State Engineering Hall of Fame Inducts 2019 Class

State Engineering Hall of Fame Inducts 2019 Class

TUSCALOOSA, Ala. — The state of Alabama Engineering Hall of Fame inducted eight individuals and honored an engineering project during a recent ceremony at the Renaissance Birmingham Ross Bridge Golf Resort and Spa.

Honorees for the state’s Engineering Hall of Fame are, first row, from left, Stan Biddick (accepting the award for the I-22 project) Jon Sharpe, Norm Tew and Steve Cook. Second row, from left, are Carl Register, Zeke Smith, Lowell Christy, Tanya Fratto and Joe Green (accepting for Dorothy Davidson).

These eight individuals joined the 184 inducted into the Hall of Fame over the past 31 years: Lowell Christy, of Birmingham; Stephen Cook, of Huntsville; Dorothy Davidson, of Huntsville; Tanya Fratto, of Foley; Carl Register, of San Antonio, Texas; Jonathan Sharpe, of Huntsville; Zeke Smith, of Trussville; and Norman Tew, of Madison.

Also, I-22 (Corridor X) was inducted as an engineering project, joining 44 projects inducted into the Alabama Engineering Hall of Fame since 1987.

Founded by proclamation of the governor, the state of Alabama Engineering Hall of Fame honors, preserves and perpetuates the outstanding accomplishments and contributions of individuals, projects and corporations/institutions that brought and continue to bring significant recognition to the state.

The Hall of Fame is overseen by engineering colleges and schools at Auburn University, Alabama A&M University, The University of Alabama, Tuskegee University, the University of Alabama at Birmingham, the University of Alabama in Huntsville and the University of South Alabama.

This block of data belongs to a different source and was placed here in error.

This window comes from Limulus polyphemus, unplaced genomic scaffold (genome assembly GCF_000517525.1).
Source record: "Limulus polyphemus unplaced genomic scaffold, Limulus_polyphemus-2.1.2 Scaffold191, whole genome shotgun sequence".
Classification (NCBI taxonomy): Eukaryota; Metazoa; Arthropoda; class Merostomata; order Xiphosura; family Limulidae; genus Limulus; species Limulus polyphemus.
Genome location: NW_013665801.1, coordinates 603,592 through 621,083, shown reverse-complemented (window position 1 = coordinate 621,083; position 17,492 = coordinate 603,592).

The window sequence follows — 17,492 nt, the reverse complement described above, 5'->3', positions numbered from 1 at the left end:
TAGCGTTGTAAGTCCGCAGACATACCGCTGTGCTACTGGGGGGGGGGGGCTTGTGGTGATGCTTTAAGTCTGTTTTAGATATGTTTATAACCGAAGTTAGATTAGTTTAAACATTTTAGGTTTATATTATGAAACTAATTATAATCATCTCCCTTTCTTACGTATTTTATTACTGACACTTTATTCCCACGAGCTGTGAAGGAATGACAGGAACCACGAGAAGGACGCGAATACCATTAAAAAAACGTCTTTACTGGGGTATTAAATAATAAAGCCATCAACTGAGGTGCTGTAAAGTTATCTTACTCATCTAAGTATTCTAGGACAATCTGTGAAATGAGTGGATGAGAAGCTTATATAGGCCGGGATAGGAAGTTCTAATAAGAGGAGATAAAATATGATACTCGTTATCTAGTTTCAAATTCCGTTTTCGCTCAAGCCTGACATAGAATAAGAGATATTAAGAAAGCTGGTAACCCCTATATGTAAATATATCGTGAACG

It is administratively managed through the UA College of Engineering. For more information, visit

Lowell Christy, founding partner and former president of Christy/Cobb Inc.

Through her career, Lowell Christy has broken ground for women in engineering and construction, along the way providing critical support for influential projects around Alabama and the nation.

As a founding partner and former president of Christy/Cobb Inc., she developed management skills as the prime design professional and structural engineer for architectural projects, municipal and industrial facilities along with temporary and special structures. Her clients include owners, state and local governmental agencies, engineers and contractors as well as architects.

Stephen Cook, vice president of corporate development, Dynetics Inc. and president Dynetics Technical Solutions Inc.

Stephen “Steve” Cook’s career has made him part of the roll call of men and women who played critical roles in Alabama’s proud history of contributions to space exploration. As the former manager of NASA’s Ares Project, Cook oversaw Huntsville’s return to its roots as the nation’s Rocket City with the development of rockets designed to take humans back to the moon and, ultimately, to Mars. Now with Dynetics Inc., he continues to support our nation’s human space exploration efforts.

Dorothy Davidson, CEO, Davidson Technologies

Dr. Dorothy Davidson’s lifelong service to her profession and her dedication to promote STEM education is a testament to her love and passion for the engineering community. As CEO of Davidson Technologies in Huntsville, Davidson leads a company that has distinguished itself in the aerospace and missile defense industry with an outstanding reputation for excellence.